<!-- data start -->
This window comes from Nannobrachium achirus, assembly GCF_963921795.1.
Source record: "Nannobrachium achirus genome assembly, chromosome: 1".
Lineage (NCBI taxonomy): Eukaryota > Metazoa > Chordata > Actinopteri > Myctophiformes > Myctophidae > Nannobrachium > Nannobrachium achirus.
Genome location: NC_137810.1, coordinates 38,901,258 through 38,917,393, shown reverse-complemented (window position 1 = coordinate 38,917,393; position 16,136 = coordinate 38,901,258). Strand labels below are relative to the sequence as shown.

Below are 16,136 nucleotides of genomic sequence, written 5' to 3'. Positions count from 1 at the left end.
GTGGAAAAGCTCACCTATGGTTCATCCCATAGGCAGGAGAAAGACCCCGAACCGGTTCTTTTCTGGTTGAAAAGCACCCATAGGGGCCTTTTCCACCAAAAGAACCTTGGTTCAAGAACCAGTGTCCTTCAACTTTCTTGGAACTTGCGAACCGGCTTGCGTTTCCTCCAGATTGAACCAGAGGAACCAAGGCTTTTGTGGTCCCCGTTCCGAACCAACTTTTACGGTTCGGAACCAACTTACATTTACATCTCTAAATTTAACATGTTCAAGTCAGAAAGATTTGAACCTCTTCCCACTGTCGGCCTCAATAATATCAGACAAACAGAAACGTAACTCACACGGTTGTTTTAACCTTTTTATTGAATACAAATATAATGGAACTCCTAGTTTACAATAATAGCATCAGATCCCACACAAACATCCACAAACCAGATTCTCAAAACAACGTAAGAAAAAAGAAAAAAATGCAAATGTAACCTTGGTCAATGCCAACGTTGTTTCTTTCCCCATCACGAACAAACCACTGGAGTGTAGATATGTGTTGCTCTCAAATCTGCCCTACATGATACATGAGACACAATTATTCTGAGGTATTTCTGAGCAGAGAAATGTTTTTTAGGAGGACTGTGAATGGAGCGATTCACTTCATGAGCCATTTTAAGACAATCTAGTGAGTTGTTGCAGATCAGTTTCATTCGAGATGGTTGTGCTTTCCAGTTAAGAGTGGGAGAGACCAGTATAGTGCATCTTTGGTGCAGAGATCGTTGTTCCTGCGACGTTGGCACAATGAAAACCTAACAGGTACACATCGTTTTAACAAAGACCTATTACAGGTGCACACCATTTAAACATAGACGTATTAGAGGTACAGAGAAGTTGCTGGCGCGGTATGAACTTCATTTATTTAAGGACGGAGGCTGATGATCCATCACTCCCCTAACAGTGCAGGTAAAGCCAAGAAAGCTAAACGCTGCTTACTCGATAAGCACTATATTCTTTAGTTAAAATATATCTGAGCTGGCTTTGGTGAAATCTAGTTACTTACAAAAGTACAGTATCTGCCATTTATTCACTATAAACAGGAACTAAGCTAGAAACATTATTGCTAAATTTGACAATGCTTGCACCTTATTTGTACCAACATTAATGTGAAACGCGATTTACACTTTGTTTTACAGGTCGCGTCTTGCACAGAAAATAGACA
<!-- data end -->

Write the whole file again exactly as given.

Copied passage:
This window comes from Nannobrachium achirus, assembly GCF_963921795.1.
Source record: "Nannobrachium achirus genome assembly, chromosome: 1".
Lineage (NCBI taxonomy): Eukaryota > Metazoa > Chordata > Actinopteri > Myctophiformes > Myctophidae > Nannobrachium > Nannobrachium achirus.
Genome location: NC_137810.1, coordinates 38,901,258 through 38,917,393, shown reverse-complemented (window position 1 = coordinate 38,917,393; position 16,136 = coordinate 38,901,258). Strand labels below are relative to the sequence as shown.

Below are 16,136 nucleotides of genomic sequence, written 5' to 3'. Positions count from 1 at the left end.
GTGGAAAAGCTCACCTATGGTTCATCCCATAGGCAGGAGAAAGACCCCGAACCGGTTCTTTTCTGGTTGAAAAGCACCCATAGGGGCCTTTTCCACCAAAAGAACCTTGGTTCAAGAACCAGTGTCCTTCAACTTTCTTGGAACTTGCGAACCGGCTTGCGTTTCCTCCAGATTGAACCAGAGGAACCAAGGCTTTTGTGGTCCCCGTTCCGAACCAACTTTTACGGTTCGGAACCAACTTACATTTACATCTCTAAATTTAACATGTTCAAGTCAGAAAGATTTGAACCTCTTCCCACTGTCGGCCTCAATAATATCAGACAAACAGAAACGTAACTCACACGGTTGTTTTAACCTTTTTATTGAATACAAATATAATGGAACTCCTAGTTTACAATAATAGCATCAGATCCCACACAAACATCCACAAACCAGATTCTCAAAACAACGTAAGAAAAAAGAAAAAAATGCAAATGTAACCTTGGTCAATGCCAACGTTGTTTCTTTCCCCATCACGAACAAACCACTGGAGTGTAGATATGTGTTGCTCTCAAATCTGCCCTACATGATACATGAGACACAATTATTCTGAGGTATTTCTGAGCAGAGAAATGTTTTTTAGGAGGACTGTGAATGGAGCGATTCACTTCATGAGCCATTTTAAGACAATCTAGTGAGTTGTTGCAGATCAGTTTCATTCGAGATGGTTGTGCTTTCCAGTTAAGAGTGGGAGAGACCAGTATAGTGCATCTTTGGTGCAGAGATCGTTGTTCCTGCGACGTTGGCACAATGAAAACCTAACAGGTACACATCGTTTTAACAAAGACCTATTACAGGTGCACACCATTTAAACATAGACGTATTAGAGGTACAGAGAAGTTGCTGGCGCGGTATGAACTTCATTTATTTAAGGACGGAGGCTGATGATCCATCACTCCCCTAACAGTGCAGGTAAAGCCAAGAAAGCTAAACGCTGCTTACTCGATAAGCACTATATTCTTTAGTTAAAATATATCTGAGCTGGCTTTGGTGAAATCTAGTTACTTACAAAAGTACAGTATCTGCCATTTATTCACTATAAACAGGAACTAAGCTAGAAACATTATTGCTAAATTTGACAATGCTTGCACCTTATTTGTACCAACATTAATGTGAAACGCGATTTACACTTTGTTTTACAGGTCGCGTCTTGCACAGAAAATAGACA